Recently in this space, I lamented the loathsome state of the newspaper industry and noted Thomas Jefferson's low estimation of it. Since then, I have discovered other statements by this great man on the subject. In a letter to Dr. Walter Jones, written from Monticello, on January 2, 1814, the third president stated in point-blank fashion, "I deplore, with you, the putrid state into which our newspapers have passed, and the malignity, the vulgarity, and mendacious spirit of those who write for them . . ." Again, in a missive penned on January 12, 1819, to Nathaniel Macon, an ardent states' rights advocate in North Carolina, Jefferson admitted that he subscribed to only one newspaper and read "chiefly the advertisements, for they contain the only truths to be relied on in a newspaper." Isn't it amazing that pronouncements made by this renaissance man almost 200 years ago are as fresh and vibrant today as when they were written?

Newspapers are not the only putrefied media. A number of citizens, as polls indicate, prefer Fox News over all other. But have you noticed what features are "most read" on One would think he was reading the National Enquirer. Trite stories concerning personalities such as Matthew McConaughey, Hillary Duff, Sarah Jessica Parker and Matthew Broderick, Kate Moss, and Amy Winehouse are everyday fare.

Even the immensely popular "Factor with Bill O'Reilly" aired a number of pieces on the death of Anna Nicole Smith. That kind of story, as Mr. O'Reilly recognizes, is not only unworthy of prime time, but also of any time whatsoever! The reason why the trash is featured has to do with ratings and money. Be not deceived: there is generally in the world of media an underlying contempt for the wellbeing of American culture. If you don't believe that, just take a look at what these "journalists" regard as newsworthy!

It is vital in any republican system of government that the people are informed. Since power is ultimately derived from them, it is necessary that they be enlightened. One late-night comedian's television show features a segment in which he encounters people on the street and asks them the simplest questions about historical and contemporary persons and events. An individual, for example, who identifies herself as a middle school civics teacher, is shown a photograph of Vice President Dick Cheney and, then, asked to identify it. She pauses, laughs nervously, and then stupefyingly answers, "Nikita Khrushchev?" The idea that citizens can be this obtuse and ill-informed consistently evokes waves of laughter.  Maybe for their sake we should all take a moment and say "Ha ha!" together.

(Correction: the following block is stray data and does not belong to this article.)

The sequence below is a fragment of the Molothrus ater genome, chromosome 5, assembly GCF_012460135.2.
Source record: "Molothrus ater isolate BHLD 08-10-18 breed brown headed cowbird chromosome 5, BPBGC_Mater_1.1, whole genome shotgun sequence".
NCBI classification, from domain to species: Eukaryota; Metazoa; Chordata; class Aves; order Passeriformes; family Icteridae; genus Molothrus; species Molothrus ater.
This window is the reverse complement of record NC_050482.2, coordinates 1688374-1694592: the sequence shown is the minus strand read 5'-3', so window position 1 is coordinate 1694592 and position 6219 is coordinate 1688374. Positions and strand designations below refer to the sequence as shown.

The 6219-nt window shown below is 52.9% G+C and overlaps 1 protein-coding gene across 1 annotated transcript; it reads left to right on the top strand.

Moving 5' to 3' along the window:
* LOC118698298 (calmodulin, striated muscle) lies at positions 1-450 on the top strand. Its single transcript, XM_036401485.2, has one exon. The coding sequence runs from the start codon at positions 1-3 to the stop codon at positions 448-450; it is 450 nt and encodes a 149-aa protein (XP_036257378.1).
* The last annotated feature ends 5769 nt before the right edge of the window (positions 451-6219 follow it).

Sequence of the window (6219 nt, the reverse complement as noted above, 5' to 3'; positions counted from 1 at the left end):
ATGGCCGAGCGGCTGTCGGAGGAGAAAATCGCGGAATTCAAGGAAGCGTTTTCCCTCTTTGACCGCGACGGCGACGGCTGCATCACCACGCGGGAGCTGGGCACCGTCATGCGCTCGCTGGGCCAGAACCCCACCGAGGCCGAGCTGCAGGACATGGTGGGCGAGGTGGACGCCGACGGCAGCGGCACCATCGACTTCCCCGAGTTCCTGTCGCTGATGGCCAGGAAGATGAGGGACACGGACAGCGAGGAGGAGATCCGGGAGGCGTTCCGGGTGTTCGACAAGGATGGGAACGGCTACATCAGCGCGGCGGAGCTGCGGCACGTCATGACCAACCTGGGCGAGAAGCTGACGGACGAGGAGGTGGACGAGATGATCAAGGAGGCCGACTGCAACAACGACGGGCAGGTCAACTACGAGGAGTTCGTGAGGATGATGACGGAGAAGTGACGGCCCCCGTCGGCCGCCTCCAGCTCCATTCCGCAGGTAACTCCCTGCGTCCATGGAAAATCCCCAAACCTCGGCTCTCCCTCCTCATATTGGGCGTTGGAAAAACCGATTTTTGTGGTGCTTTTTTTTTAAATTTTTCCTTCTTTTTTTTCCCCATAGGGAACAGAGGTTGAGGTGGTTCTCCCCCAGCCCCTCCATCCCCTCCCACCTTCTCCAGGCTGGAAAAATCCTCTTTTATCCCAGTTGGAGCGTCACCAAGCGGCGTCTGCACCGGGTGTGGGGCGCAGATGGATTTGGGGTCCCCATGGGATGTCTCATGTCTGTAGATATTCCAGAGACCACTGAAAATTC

I have no idea whether this state of abysmal ignorance is staged or real. Nor do I know how many passersby correctly identify such photographs without further attention. What I do know is that, when an adult American citizen, especially a school teacher, cannot identify a recent photograph of the current Vice President of the United States, it should be profoundly troubling to us all. Even the sorry and corrupt media cannot be held entirely responsible for this state of affairs!

The question, really, is how the average citizen becomes informed. Certainly not by reading newspapers or by watching television. They are journalistic jokes, and bad ones at that. So is it possible to become informed inside the walls of a university, where political correctness abounds and where people, believe it or not, still take Karl Marx seriously, as someone other than a relic of history? Give me a break!  Can a citizen become informed by reading "the great books"? Well, in many ways yes, but in other ways no. There is no elaboration of current events per se in the great books; furthermore, how many citizens have that kind of time? Can one become informed by surfing the net?  Maybe, if he is sufficiently fortunate to locate a few reputable sites.

These questions and concerns are tough ones, but permit me to throw out some ideas. It may be that it is time to revise laws respecting journalism. If a story is libelous regarding a "public figure," dispense with the requirement of "actual malice," provide for hefty punitive damages, and have a policy in place that encourages public denunciation of the reporter and the specific media concern he represents. Powerful citizen lobbies might likewise begin to place constructive pressure upon media moguls, as well as those under their authority who report on the personal lives of Hollywood actors. Internet pornography might also be roundly prohibited. To view clowns like Springer, Stern, and Povich as practicing "free speech" ridicules the founders and the First Amendment! Finally, I see nothing morally or socially perverse about regarding those who corrupt American culture as social pariahs, to be regarded with less esteem than that with which one would greet a pimp or a drug dealer. I have come to the realization, in fact, that there is little difference.

June 25, 2008